Electronic Health Record (EMR) Systems – One Of The Many Ways Technology Is Changing Medicine

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Explore:  CMS EHR Healthcare PHI

A Conversation with Brian Foster, Director of Client Solutions at CareCloud

The availability of incentive payments to providers from the Centers for Medicare and Medicaid Services (CMS) to implement electronic medical records (EMR) systems is a hot topic these days among healthcare providers. Marshall Burack, a partner in Akerman's Healthcare Practice Group sat down with Brian Foster, director of client solutions at CareCloud, a leading provider of healthcare IT solutions, to discuss various EMR-related issues and answer some frequently asked questions from Akerman's physician clients.


Meaningful Use and Medicare Payment Adjustments

Akerman: The government has been making incentive payments to healthcare providers who install interoperable electronic medical records systems and make meaningful use of such systems. Can providers still receive the incentive money?

CareCloud: Incentive money is still available, but the clock is ticking. There are three stages to the incentive program. Stage 1 focuses on data capturing and sharing. Stage 2 focuses on advanced clinical processes, and Stage 3 will focus on improved outcomes. Stage 2 starts this year (2014). Here are some key guidelines:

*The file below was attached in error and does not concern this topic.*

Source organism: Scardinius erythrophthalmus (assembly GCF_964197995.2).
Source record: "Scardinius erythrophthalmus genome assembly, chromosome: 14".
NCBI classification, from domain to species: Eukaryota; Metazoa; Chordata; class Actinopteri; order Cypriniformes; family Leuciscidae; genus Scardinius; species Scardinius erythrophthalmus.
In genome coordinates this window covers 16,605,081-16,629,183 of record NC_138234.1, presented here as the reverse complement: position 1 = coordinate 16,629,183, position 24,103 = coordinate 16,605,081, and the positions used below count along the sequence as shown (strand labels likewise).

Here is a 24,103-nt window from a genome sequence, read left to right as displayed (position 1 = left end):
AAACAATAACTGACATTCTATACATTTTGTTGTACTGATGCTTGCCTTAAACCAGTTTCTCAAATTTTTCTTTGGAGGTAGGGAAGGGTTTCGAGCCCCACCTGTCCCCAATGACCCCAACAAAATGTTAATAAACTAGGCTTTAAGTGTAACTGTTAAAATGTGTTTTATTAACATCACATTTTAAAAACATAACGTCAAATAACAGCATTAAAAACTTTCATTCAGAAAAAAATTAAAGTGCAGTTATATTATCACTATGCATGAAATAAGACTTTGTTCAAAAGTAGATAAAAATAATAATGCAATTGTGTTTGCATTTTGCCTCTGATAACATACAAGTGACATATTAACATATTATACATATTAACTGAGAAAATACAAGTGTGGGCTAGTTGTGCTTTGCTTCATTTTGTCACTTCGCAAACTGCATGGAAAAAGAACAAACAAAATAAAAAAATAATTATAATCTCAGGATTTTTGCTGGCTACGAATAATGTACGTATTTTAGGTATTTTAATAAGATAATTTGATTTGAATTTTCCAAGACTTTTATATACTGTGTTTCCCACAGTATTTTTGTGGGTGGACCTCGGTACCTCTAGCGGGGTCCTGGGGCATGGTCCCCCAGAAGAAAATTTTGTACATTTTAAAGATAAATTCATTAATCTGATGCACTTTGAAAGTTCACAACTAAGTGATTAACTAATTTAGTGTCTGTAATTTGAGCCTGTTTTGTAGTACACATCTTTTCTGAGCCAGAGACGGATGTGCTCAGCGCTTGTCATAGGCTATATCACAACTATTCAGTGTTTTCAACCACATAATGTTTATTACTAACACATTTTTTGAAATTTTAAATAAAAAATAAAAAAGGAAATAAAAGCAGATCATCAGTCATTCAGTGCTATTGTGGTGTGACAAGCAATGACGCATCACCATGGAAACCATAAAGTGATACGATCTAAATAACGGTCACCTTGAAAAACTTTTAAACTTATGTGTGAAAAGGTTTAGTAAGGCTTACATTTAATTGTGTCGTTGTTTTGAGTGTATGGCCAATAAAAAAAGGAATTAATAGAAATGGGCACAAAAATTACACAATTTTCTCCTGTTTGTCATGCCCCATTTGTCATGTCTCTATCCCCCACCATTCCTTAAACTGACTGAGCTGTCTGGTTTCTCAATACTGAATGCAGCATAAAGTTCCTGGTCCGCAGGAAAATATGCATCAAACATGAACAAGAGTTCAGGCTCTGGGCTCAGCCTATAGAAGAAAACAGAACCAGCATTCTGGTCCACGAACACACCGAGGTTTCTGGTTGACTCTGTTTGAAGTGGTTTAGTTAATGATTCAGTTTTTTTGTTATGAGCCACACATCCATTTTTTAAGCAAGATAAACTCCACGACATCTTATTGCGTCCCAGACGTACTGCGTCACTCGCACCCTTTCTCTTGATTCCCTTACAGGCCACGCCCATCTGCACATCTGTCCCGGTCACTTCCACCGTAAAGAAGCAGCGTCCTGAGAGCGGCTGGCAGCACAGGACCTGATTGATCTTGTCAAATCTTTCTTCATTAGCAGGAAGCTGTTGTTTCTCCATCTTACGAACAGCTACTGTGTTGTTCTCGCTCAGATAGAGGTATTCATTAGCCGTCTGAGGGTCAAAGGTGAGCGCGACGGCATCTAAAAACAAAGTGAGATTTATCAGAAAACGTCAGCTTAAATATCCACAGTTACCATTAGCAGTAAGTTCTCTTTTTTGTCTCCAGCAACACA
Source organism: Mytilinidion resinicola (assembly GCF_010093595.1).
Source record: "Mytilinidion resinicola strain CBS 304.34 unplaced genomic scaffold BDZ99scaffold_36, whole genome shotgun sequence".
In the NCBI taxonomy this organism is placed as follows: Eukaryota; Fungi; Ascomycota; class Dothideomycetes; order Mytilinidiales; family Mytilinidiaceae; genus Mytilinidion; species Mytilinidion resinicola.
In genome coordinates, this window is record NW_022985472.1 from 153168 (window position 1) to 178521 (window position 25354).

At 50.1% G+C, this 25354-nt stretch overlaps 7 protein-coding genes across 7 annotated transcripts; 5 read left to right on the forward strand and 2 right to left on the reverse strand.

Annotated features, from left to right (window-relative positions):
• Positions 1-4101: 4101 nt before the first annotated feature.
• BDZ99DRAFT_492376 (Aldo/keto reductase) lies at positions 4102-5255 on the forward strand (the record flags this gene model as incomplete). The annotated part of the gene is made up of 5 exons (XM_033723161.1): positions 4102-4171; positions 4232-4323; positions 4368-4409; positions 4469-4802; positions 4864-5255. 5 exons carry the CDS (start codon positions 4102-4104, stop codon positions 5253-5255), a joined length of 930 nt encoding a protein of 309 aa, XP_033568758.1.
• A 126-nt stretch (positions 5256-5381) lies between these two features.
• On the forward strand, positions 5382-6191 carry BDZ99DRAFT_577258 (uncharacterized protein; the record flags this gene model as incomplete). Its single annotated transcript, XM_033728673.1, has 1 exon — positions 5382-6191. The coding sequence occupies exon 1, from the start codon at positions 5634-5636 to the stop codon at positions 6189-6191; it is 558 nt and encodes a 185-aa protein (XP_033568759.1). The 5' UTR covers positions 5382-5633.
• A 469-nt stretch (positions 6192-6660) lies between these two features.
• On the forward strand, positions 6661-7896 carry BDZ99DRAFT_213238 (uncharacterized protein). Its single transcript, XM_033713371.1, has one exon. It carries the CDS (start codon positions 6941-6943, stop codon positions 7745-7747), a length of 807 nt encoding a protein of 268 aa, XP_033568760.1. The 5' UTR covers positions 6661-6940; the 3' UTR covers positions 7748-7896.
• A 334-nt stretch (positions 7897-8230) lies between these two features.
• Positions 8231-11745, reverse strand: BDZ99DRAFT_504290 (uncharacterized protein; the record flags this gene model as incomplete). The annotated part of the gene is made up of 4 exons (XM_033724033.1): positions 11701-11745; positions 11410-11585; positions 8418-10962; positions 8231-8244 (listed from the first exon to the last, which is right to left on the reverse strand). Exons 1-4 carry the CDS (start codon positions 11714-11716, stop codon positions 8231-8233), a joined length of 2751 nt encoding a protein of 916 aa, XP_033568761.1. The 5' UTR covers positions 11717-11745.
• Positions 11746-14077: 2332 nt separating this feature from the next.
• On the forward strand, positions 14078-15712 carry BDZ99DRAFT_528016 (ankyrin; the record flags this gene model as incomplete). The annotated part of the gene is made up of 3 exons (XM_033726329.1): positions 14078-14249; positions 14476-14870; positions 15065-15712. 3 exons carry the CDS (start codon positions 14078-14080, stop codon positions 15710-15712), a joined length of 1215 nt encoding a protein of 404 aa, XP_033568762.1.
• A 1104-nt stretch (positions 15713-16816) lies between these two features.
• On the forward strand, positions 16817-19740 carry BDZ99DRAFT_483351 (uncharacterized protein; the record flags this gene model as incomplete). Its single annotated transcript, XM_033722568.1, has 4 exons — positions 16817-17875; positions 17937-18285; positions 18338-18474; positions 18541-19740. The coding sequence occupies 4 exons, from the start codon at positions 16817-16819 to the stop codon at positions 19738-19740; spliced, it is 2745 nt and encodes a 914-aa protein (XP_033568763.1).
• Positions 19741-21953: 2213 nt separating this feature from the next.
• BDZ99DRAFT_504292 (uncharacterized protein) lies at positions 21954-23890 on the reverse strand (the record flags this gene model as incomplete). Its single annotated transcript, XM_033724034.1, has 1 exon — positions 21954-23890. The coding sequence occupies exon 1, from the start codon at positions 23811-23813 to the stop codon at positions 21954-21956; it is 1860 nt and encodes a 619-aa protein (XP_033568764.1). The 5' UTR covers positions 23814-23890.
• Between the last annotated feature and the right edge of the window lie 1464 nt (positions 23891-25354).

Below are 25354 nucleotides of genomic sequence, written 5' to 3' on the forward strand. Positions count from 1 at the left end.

• Make sure any EMR you purchase is labeled as "2014 Certified."
  • If you are a Medicare-eligible professional, you need to start this year with Stage 1, and you must use the EMR for a 90-day period beginning no later than July 1, 2014.
  • If you've already completed Stage 1, then you simply need to report for one 3-month period fixed to any calendar quarter in 2014. If you are a Medicaid-eligible professional, you can choose any 90-day period this year.
  • Also beginning this year, you will be required to report on 9 out of 64 Clinical Quality Measures (CQMs) in order to demonstrate Meaningful Use, regardless of whether you are participating in Stage 1 or Stage 2 of the Incentive Program. CQMs for adults include measures such as "controlling high blood pressure" and "use of imaging studies for low back pain."

The much talked about payment adjustments (Medicare's euphemism for "penalties") will begin in 2015 for providers who do not demonstrate meaningful use by October of this year.

Cloud-Based Software vs. Server-Based

Akerman: Some of our physician clients who are looking to purchase new practice management and EMR software are confused by the term "cloud-based." What does this mean and what are the advantages?

CareCloud: With a cloud-based system, you should not have to purchase, install or manage any software. A system that is truly "cloud-based" allows you to access it from any hardware (Mac or PC), using any Internet browser (e.g., Microsoft's Internet Explorer, Google Chrome, Safari, or Firefox), and from any geographic location (e.g., office, home, or mobile hot spot) – all with complete security and reliability. Think of the way you access Gmail, for example – you do not download software or require special hardware, once you login, you access the Gmail service from any device, using any browser, from any location with an Internet connection.